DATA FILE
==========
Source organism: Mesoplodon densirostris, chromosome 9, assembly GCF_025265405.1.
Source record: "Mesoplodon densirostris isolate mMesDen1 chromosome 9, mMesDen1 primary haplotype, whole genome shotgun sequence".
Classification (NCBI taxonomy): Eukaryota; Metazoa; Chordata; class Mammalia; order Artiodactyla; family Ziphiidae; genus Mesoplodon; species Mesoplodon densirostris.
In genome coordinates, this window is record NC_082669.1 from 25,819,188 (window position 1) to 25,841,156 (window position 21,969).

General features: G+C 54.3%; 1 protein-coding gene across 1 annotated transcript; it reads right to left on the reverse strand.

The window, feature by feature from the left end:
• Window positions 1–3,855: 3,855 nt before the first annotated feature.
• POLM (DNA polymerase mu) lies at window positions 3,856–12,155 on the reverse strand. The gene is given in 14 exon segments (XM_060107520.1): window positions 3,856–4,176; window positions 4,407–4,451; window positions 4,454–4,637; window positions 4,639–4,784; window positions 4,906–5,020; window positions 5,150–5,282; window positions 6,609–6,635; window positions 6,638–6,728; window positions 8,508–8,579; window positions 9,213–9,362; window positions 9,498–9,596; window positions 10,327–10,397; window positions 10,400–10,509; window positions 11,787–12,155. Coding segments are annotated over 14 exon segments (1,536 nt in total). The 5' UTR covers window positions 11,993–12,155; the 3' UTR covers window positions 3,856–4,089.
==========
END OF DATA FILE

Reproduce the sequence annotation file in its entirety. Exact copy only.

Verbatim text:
Source organism: Mesoplodon densirostris, chromosome 9, assembly GCF_025265405.1.
Source record: "Mesoplodon densirostris isolate mMesDen1 chromosome 9, mMesDen1 primary haplotype, whole genome shotgun sequence".
Classification (NCBI taxonomy): Eukaryota; Metazoa; Chordata; class Mammalia; order Artiodactyla; family Ziphiidae; genus Mesoplodon; species Mesoplodon densirostris.
In genome coordinates, this window is record NC_082669.1 from 25,819,188 (window position 1) to 25,841,156 (window position 21,969).

General features: G+C 54.3%; 1 protein-coding gene across 1 annotated transcript; it reads right to left on the reverse strand.

The window, feature by feature from the left end:
• Window positions 1–3,855: 3,855 nt before the first annotated feature.
• POLM (DNA polymerase mu) lies at window positions 3,856–12,155 on the reverse strand. The gene is given in 14 exon segments (XM_060107520.1): window positions 3,856–4,176; window positions 4,407–4,451; window positions 4,454–4,637; window positions 4,639–4,784; window positions 4,906–5,020; window positions 5,150–5,282; window positions 6,609–6,635; window positions 6,638–6,728; window positions 8,508–8,579; window positions 9,213–9,362; window positions 9,498–9,596; window positions 10,327–10,397; window positions 10,400–10,509; window positions 11,787–12,155. Coding segments are annotated over 14 exon segments (1,536 nt in total). The 5' UTR covers window positions 11,993–12,155; the 3' UTR covers window positions 3,856–4,089.